The Brewing Process
Types of Input
There are two things that go into a semi automatic espresso machine: coffee and water. This may seem like a pretty obvious statement, and it is, but both of these elements come in different forms that can ultimately affect the function of your machine and the taste of the product.
There are four forms that coffee can take to be used in a semi automatic: fresh ground, pre-ground, pods, and capsules. Fresh ground and pre-ground may seem like they’re the same thing, but most definitely are not. Packaged pre-ground espresso, like Illy Fine Grind, is normally too coarse for use in a commercial style portafilter. However, they do work very well with the pressurized machines. The only preground coffee that we have found performs well in commercial portafilters is Lavazza Blu.
Using freshly ground coffee is, from a flavor standpoint, the way to go. Grinding your own whole beans gives a great aroma from start to finish and provides the freshest tasting brew possible. Having your own grinder at home also gives you quick access to adjust your grind setting, making it much easier to troubleshoot and adhere to the golden rule. We will discuss the golden rule in the “Using the Portafilter” section of this guide.
"This is where the line between art and science becomes blurred in the espresso world."
Many machines also accept pods, which are prepackaged single shots of ground espresso. The ESE (Easy Serving Espresso) system requires certified machines and pods to adhere to the same specifications, making any ESE pod compatible with any ESE machine. This has made them the most widely used and accepted form of pods. Pod filter baskets and adapters have been created for use in commercial and pressurized portafilters, but some manufacturers have also designed entire pod portafilters. Similar to the pod system is the capsule system, in that capsules are also single pre-packaged shots of espresso. Capsules come in different shapes and sizes that are unique to the manufacturer that produces them. Usually covered in aluminum or tin, capsules highly reduce water flow over coffee because they only allow one entry point for water to reach the coffee inside. Neither pods nor capsules will give you quite the quality you will get from a fresh ground coffee, but the reduced necessity for cleaning makes it a little easier to handle.
Although coffee may seem like a secondary concern when purchasing an espresso machine, it is in fact very important. The type of coffee you are planning on using should effect the ultimate decision, whether it is based on quality, cost, or convenience. More information and direction on purchasing coffee can be found in our two-part article on purchasing coffee.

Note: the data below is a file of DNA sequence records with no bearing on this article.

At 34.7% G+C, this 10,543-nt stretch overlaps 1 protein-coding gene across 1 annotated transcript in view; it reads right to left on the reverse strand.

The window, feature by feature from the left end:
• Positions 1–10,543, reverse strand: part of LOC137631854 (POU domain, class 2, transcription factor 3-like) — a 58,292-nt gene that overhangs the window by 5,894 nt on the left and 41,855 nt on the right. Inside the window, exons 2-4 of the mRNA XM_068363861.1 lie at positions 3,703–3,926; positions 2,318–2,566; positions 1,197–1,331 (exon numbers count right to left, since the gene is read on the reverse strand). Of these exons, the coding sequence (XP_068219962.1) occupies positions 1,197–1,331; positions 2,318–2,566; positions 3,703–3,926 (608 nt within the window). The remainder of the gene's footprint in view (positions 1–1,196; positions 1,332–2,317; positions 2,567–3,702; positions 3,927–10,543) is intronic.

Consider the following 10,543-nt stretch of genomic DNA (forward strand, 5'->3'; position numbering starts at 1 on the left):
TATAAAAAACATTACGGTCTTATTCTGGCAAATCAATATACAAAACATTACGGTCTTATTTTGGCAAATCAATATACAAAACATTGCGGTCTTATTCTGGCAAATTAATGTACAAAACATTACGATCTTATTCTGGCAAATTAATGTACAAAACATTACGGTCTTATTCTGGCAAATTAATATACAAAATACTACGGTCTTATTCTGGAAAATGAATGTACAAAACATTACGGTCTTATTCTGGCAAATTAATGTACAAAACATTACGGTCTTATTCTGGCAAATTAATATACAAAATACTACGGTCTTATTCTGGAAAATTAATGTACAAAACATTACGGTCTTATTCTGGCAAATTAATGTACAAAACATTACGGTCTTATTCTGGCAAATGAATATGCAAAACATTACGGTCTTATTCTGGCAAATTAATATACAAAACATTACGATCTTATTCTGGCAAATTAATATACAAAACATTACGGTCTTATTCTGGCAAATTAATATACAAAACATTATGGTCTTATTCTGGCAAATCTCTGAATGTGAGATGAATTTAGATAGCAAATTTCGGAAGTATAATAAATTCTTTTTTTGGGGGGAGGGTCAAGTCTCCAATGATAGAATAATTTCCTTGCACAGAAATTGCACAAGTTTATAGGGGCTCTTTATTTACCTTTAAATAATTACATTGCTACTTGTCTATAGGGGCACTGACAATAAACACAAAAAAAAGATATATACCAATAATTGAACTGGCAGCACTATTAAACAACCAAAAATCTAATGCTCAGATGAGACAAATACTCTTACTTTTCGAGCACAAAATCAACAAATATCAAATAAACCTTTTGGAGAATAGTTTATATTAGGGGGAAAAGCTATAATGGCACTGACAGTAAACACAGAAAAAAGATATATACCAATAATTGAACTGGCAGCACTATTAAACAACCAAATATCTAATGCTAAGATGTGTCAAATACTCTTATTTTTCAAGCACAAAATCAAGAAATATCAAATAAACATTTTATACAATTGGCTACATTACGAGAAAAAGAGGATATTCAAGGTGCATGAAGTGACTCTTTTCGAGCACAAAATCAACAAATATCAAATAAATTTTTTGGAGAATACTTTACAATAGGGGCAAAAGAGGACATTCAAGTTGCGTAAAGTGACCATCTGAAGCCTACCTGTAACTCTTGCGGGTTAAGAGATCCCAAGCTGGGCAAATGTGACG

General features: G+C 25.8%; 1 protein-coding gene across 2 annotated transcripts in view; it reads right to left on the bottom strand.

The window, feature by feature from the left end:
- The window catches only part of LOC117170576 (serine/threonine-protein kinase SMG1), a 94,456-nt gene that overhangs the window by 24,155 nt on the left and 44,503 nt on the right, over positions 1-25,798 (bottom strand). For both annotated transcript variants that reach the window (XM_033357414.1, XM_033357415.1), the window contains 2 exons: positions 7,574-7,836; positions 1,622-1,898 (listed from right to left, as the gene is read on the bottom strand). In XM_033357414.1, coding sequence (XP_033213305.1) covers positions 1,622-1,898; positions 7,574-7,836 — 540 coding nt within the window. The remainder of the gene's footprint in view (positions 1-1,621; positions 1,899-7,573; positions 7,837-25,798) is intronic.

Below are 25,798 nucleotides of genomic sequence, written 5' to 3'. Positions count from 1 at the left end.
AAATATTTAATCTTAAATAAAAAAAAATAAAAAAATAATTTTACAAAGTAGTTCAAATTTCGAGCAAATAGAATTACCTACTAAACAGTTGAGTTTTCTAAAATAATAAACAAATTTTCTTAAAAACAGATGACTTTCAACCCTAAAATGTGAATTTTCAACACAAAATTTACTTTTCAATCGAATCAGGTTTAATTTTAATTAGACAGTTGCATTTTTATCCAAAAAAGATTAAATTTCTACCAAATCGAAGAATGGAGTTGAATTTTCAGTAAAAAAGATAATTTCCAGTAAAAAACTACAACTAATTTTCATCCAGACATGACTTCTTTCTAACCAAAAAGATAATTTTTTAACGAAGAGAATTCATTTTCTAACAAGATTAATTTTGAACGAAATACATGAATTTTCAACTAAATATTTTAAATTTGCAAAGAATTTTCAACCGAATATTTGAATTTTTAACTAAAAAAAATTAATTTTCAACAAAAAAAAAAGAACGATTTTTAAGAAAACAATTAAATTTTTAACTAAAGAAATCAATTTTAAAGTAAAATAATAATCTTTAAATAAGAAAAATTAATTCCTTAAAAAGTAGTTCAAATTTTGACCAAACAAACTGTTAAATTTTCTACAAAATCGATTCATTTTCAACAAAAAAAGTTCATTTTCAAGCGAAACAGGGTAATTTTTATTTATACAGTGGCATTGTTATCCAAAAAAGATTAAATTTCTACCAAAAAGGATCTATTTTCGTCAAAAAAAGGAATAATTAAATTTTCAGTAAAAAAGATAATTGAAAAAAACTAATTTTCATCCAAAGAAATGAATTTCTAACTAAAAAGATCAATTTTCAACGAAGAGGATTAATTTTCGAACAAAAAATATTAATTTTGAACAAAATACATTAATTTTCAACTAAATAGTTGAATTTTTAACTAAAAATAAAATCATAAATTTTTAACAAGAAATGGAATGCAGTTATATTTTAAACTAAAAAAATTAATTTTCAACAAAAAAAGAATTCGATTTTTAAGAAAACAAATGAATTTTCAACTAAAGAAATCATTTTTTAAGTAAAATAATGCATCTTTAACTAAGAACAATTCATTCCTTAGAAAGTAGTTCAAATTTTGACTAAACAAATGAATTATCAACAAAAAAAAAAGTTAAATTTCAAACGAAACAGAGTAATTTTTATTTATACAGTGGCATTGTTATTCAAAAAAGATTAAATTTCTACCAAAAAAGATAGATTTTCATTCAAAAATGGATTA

Like the forms of coffee you can use, the type of water you use also affects taste and function. The most commonly used waters, tap and well water, are often found to be “hard”. Water hardness is determined by the content of minerals. The concentration of calcium and magnesium are most commonly what water hardness refers to. These minerals can build up in the boiler and tubing inside of espresso machines, eventually restricting water flow. Although you can decalcify (remove the calcium build up) the smaller home machines, it is beneficial to avoid putting hard water into an espresso maker. Putting your tap or well water through a high quality carbon filter is the best way to remove minerals that may damage the internal portions of the machine.
Reverse osmosis, or deionized, water is something we get a lot of questions about. It is not generally recommended to use this type of water because it can eventually begin to pit the metal of the boiler, no matter the material. Very similar results can be found with the use of distilled water, and the lack of minerals in both types removes some of the flavor that positively affects coffee. If you do have one of these water systems in your home, you can reduce the potential for damage and improve the flavor by pouring in one cup of water that is not deionized or distilled.
Using the Portafilter
We’ve already briefly discussed the different styles of portafilters, but it would be remiss not to recap a little here. There are two basic styles of portafilters: commercial and pressurized. The commercial style portafilters are found on all of the prosumer and commercial style machines as well as a handful of the smaller home machines. Commercial portafilters are 58mm in diameter and weigh anywhere from 1 to 2 pounds. The head of the portafilter is commonly made with chrome-plated brass. This accounts for the significant weight of these pieces and helps to provide temperature stability, producing a better shot of espresso. Due to their construction, they are a little more finicky about the grind and tamp that you use with them. For this reason, it is very helpful to have a grinder handy to adjust if need be.